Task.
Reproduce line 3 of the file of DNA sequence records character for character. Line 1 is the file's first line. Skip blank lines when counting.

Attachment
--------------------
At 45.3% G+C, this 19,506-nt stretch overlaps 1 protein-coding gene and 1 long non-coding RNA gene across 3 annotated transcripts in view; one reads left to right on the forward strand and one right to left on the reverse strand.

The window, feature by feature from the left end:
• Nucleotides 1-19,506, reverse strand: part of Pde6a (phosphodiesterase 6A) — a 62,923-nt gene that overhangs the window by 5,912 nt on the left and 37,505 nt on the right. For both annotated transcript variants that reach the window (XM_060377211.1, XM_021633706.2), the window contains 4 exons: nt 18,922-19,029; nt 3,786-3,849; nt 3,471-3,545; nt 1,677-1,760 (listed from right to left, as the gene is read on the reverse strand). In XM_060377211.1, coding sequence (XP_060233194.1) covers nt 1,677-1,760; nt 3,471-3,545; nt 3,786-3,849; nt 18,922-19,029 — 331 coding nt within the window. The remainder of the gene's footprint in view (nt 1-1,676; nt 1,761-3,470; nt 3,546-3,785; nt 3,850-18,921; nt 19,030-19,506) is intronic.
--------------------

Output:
• Nucleotides 1-19,506, reverse strand: part of Pde6a (phosphodiesterase 6A) — a 62,923-nt gene that overhangs the window by 5,912 nt on the left and 37,505 nt on the right. For both annotated transcript variants that reach the window (XM_060377211.1, XM_021633706.2), the window contains 4 exons: nt 18,922-19,029; nt 3,786-3,849; nt 3,471-3,545; nt 1,677-1,760 (listed from right to left, as the gene is read on the reverse strand). In XM_060377211.1, coding sequence (XP_060233194.1) covers nt 1,677-1,760; nt 3,471-3,545; nt 3,786-3,849; nt 18,922-19,029 — 331 coding nt within the window. The remainder of the gene's footprint in view (nt 1-1,676; nt 1,761-3,470; nt 3,546-3,785; nt 3,850-18,921; nt 19,030-19,506) is intronic.